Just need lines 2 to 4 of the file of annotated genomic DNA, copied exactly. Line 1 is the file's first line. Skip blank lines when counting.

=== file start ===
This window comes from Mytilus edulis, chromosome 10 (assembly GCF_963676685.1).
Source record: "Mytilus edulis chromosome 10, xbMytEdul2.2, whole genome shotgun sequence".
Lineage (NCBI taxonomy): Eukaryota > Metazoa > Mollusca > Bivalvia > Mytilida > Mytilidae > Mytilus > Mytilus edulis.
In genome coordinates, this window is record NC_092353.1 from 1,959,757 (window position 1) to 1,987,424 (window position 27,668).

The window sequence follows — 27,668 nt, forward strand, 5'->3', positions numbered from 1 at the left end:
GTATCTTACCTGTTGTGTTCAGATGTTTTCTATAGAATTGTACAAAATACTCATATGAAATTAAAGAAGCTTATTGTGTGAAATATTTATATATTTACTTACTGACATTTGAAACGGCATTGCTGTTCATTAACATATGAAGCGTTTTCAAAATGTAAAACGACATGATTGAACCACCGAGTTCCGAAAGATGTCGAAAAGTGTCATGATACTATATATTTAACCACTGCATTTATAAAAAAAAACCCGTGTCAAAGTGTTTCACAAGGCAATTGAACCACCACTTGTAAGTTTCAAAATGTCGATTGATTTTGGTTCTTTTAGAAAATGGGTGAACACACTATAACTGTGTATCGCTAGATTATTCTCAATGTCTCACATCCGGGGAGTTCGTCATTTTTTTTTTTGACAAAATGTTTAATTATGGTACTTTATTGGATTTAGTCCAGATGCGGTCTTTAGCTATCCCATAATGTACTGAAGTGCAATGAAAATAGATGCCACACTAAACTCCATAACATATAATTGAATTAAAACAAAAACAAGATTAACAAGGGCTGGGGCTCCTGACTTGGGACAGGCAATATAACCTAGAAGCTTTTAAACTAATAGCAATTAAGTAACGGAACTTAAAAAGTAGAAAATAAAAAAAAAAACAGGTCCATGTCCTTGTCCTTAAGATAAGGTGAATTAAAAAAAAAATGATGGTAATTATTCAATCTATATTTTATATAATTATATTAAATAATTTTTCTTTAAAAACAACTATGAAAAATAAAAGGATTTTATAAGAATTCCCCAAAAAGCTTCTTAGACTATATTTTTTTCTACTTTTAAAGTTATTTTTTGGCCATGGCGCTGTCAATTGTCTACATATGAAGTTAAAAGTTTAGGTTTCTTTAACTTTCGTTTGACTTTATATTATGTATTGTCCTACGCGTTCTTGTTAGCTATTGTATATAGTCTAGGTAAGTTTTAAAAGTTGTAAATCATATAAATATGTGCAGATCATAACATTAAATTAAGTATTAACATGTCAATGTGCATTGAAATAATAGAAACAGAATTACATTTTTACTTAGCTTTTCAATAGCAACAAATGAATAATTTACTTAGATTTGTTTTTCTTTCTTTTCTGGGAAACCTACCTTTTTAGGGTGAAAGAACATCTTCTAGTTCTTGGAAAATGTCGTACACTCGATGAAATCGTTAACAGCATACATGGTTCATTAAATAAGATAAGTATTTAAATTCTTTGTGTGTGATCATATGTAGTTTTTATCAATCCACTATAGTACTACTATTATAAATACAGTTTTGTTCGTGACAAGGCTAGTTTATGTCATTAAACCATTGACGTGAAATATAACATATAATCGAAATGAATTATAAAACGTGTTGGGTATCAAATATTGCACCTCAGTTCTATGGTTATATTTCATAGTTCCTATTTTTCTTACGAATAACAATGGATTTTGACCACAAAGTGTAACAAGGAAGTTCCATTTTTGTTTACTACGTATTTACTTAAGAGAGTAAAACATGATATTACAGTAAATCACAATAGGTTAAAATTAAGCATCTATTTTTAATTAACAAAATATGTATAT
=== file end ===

Source record: "Mytilus edulis chromosome 10, xbMytEdul2.2, whole genome shotgun sequence".
Lineage (NCBI taxonomy): Eukaryota > Metazoa > Mollusca > Bivalvia > Mytilida > Mytilidae > Mytilus > Mytilus edulis.
In genome coordinates, this window is record NC_092353.1 from 1,959,757 (window position 1) to 1,987,424 (window position 27,668).